This section of Psalm 86, verses 8-13 begins with praising God by claiming there are no other gods like God. All nations are under God. The psalmist calls upon God to teach them God’s ways, and they give thanks for God’s steadfast love and deliverance.

We’re often focused on the wrong things. The disciples were focused on worldly questions about what to eat right then, where Jesus was focused on an eternal question when he spoke with the Samaritan woman about living water. The people of Israel were complaining about what they had left behind, not what God was providing for them and where God was leading them. Paul spoke of endurance of the faith, that when we first come to believe it is because of Christ’s death and resurrection, but we are saved because of Christ’s life, and that Christ lived so we might know God’s love more fully. We miss the forest for the trees. We focus on the narrow things and miss the greater picture. We worry about whether we should worship in a temple or on a mountain, when the point is to worship God who is everywhere. Everything is under the reign of God.

Call to Worship
God made the earth and all its creatures,
God brought forth life from dust and water.
God made the whole universe: stars and planets, galaxies far away,
And God made us in the divine image.
We are such a small part of creation, and yet, God loves us.
God has given us the responsibility of caring for the world.
God has filled us with knowledge, wisdom, and insight,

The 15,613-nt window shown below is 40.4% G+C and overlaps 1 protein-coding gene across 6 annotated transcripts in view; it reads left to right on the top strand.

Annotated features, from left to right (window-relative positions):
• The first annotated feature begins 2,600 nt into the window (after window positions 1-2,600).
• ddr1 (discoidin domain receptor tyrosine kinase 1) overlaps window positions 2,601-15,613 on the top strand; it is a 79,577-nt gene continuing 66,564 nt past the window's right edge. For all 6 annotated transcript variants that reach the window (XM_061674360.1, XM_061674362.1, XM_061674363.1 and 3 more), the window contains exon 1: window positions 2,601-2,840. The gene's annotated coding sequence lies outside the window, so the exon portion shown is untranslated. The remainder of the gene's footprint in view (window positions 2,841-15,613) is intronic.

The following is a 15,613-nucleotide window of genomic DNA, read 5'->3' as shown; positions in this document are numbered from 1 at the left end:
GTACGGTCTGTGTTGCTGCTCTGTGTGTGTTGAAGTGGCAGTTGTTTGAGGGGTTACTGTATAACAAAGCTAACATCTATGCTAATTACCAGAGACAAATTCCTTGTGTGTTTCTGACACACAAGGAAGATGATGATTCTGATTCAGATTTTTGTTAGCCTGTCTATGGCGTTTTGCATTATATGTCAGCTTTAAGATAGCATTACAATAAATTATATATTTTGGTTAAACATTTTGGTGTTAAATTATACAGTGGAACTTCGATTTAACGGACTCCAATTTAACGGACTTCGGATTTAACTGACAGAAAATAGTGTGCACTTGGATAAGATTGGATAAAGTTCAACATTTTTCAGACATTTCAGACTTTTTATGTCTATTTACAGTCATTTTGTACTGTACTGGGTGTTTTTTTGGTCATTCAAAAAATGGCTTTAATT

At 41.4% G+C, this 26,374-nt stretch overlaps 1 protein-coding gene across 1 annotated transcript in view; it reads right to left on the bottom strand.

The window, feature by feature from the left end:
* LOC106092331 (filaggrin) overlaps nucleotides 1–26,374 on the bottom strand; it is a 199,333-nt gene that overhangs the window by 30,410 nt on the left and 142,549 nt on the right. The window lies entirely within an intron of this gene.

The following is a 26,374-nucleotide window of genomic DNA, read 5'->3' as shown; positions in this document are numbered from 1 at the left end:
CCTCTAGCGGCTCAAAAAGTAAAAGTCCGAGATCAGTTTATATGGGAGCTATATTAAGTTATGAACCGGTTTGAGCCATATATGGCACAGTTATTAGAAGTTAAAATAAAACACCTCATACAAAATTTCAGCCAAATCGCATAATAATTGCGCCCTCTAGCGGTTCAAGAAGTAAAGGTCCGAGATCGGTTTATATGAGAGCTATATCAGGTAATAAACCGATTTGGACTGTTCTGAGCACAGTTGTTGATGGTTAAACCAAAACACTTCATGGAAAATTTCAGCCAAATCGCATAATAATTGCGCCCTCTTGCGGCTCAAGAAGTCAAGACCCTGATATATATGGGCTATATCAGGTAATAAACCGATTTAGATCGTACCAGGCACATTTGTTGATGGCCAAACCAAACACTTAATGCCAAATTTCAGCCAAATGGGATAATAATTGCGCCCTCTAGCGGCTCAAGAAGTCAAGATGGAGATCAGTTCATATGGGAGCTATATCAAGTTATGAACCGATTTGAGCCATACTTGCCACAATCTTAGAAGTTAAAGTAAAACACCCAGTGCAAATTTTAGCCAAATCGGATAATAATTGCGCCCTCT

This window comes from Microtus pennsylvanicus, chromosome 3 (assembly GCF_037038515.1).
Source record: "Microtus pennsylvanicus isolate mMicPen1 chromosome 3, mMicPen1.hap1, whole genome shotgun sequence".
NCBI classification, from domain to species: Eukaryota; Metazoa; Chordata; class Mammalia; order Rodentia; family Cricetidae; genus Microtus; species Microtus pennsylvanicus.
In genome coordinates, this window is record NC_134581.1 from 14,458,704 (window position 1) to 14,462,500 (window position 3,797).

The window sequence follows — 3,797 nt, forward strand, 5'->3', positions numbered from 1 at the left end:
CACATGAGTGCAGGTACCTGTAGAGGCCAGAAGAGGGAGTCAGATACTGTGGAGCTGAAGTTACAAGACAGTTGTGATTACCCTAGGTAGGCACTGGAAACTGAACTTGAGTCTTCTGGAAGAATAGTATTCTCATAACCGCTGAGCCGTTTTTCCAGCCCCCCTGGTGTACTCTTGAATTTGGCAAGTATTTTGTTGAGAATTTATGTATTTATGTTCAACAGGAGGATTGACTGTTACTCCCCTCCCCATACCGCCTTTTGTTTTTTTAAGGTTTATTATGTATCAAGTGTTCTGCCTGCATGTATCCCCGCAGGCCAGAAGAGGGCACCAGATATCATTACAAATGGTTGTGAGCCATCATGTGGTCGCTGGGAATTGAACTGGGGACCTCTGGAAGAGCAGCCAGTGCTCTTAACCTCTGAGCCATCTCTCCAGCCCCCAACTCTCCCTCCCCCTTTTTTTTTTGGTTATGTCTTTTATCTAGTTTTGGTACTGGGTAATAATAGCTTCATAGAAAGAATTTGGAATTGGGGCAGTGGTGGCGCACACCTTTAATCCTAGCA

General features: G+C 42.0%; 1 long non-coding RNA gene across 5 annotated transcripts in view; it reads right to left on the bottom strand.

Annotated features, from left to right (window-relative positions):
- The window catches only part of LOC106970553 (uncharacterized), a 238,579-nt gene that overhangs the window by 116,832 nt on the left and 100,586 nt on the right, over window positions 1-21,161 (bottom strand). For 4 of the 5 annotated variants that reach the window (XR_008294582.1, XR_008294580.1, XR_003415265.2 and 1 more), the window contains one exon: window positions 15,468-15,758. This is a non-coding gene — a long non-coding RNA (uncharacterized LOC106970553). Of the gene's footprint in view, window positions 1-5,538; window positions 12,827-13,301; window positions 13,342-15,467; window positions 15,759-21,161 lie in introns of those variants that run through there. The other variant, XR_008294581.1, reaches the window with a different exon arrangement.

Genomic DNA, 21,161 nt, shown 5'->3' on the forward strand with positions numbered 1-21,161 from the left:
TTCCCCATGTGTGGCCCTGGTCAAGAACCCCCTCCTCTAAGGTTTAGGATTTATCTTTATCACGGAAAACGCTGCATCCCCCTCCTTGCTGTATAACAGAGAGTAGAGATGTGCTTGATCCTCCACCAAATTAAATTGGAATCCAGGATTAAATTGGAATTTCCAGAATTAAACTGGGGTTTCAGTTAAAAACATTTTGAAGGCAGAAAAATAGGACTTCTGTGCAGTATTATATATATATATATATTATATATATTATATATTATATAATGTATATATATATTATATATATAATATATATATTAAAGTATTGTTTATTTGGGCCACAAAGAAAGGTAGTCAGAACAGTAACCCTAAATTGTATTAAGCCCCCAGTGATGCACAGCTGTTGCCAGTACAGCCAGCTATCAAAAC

May we use the gifts of God for God’s work in our world.

Prayer of Brokenness/Confession
Creator of the Universe, forgive us for missing the big picture. Forgive us for making ourselves lord over our own lives and putting ourselves on pedestals. Forgive us for our egos that have caused us to consume and take what we think we rightfully own. Forgive us for not acknowledging Your sovereignty over all of creation. Hold us in accountability. Call us into the ways of restorative justice, to be good stewards of the earth, to care for all Your creatures, and to love our neighbors as ourselves. You are the Make of All, the Sovereign One, and we come before You with our brokenness and humility. Help us to repair what we have done, to work toward the good of Your creation. In Jesus’ name. Amen.

God is always faithful, even when we have been faithless. God is always hopeful, even when we have lost hope. God’s love is always steadfast, even when our love waivers. Know that God is with you. God made you, and God loves you, and God is rooting for you. Take courage, hold on to faith, and go forth knowing you are loved, forgiven, and restored. Amen.

God of Hope, fill us now. We need love, and we need peace, and we need mercy, but most of all, we need hope. We need hope to take one more step, to sing one more note, to listen to one more word. We need hope that guides our faith forward. We need hope that all that has come before us has not been in vain. Restore our hope, O God, in one another. Restore our hope, O God, that this, too, will come to pass. May we become living hope to those in need around us. You are the source of our strength and our being, and in You, we know that You will see us through. Amen.